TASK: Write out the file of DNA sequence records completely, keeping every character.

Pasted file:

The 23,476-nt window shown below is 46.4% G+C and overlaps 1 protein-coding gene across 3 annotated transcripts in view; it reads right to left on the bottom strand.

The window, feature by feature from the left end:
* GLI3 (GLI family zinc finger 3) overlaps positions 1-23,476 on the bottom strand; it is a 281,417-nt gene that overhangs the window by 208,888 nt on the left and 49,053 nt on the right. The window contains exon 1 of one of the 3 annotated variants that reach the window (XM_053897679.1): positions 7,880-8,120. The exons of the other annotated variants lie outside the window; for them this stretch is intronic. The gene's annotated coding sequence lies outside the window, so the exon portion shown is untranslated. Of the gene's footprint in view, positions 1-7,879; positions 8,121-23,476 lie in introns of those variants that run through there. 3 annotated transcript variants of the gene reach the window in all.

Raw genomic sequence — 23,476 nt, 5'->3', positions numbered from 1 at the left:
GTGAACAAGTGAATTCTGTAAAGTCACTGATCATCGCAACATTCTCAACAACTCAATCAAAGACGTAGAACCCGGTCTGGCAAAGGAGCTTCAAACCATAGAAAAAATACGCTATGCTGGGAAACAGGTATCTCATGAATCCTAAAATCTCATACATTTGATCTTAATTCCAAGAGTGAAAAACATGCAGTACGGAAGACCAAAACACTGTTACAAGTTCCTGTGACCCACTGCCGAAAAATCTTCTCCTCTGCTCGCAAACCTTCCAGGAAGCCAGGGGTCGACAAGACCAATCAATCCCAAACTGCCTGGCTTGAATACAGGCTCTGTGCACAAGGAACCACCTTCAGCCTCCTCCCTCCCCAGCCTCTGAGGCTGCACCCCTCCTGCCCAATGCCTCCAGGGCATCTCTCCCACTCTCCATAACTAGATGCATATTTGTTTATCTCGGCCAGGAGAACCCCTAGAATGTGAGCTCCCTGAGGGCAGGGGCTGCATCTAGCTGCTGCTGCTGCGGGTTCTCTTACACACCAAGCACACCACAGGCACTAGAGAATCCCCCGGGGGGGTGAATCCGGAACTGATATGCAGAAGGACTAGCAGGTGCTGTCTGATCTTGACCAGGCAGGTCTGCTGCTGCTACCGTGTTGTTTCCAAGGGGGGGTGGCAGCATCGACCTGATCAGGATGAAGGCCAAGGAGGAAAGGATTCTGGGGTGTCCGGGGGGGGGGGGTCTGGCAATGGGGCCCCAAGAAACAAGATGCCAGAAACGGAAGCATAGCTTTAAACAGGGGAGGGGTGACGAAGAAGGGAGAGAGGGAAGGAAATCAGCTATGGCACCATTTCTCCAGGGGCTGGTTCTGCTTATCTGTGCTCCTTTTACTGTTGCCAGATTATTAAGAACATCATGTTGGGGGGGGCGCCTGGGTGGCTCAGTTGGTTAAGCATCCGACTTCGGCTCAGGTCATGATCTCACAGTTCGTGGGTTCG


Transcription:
The 23,476-nt window shown below is 46.4% G+C and overlaps 1 protein-coding gene across 3 annotated transcripts in view; it reads right to left on the bottom strand.

The window, feature by feature from the left end:
* GLI3 (GLI family zinc finger 3) overlaps positions 1-23,476 on the bottom strand; it is a 281,417-nt gene that overhangs the window by 208,888 nt on the left and 49,053 nt on the right. The window contains exon 1 of one of the 3 annotated variants that reach the window (XM_053897679.1): positions 7,880-8,120. The exons of the other annotated variants lie outside the window; for them this stretch is intronic. The gene's annotated coding sequence lies outside the window, so the exon portion shown is untranslated. Of the gene's footprint in view, positions 1-7,879; positions 8,121-23,476 lie in introns of those variants that run through there. 3 annotated transcript variants of the gene reach the window in all.

Raw genomic sequence — 23,476 nt, 5'->3', positions numbered from 1 at the left:
GTGAACAAGTGAATTCTGTAAAGTCACTGATCATCGCAACATTCTCAACAACTCAATCAAAGACGTAGAACCCGGTCTGGCAAAGGAGCTTCAAACCATAGAAAAAATACGCTATGCTGGGAAACAGGTATCTCATGAATCCTAAAATCTCATACATTTGATCTTAATTCCAAGAGTGAAAAACATGCAGTACGGAAGACCAAAACACTGTTACAAGTTCCTGTGACCCACTGCCGAAAAATCTTCTCCTCTGCTCGCAAACCTTCCAGGAAGCCAGGGGTCGACAAGACCAATCAATCCCAAACTGCCTGGCTTGAATACAGGCTCTGTGCACAAGGAACCACCTTCAGCCTCCTCCCTCCCCAGCCTCTGAGGCTGCACCCCTCCTGCCCAATGCCTCCAGGGCATCTCTCCCACTCTCCATAACTAGATGCATATTTGTTTATCTCGGCCAGGAGAACCCCTAGAATGTGAGCTCCCTGAGGGCAGGGGCTGCATCTAGCTGCTGCTGCTGCGGGTTCTCTTACACACCAAGCACACCACAGGCACTAGAGAATCCCCCGGGGGGGTGAATCCGGAACTGATATGCAGAAGGACTAGCAGGTGCTGTCTGATCTTGACCAGGCAGGTCTGCTGCTGCTACCGTGTTGTTTCCAAGGGGGGGTGGCAGCATCGACCTGATCAGGATGAAGGCCAAGGAGGAAAGGATTCTGGGGTGTCCGGGGGGGGGGGGTCTGGCAATGGGGCCCCAAGAAACAAGATGCCAGAAACGGAAGCATAGCTTTAAACAGGGGAGGGGTGACGAAGAAGGGAGAGAGGGAAGGAAATCAGCTATGGCACCATTTCTCCAGGGGCTGGTTCTGCTTATCTGTGCTCCTTTTACTGTTGCCAGATTATTAAGAACATCATGTTGGGGGGGGCGCCTGGGTGGCTCAGTTGGTTAAGCATCCGACTTCGGCTCAGGTCATGATCTCACAGTTCGTGGGTTCG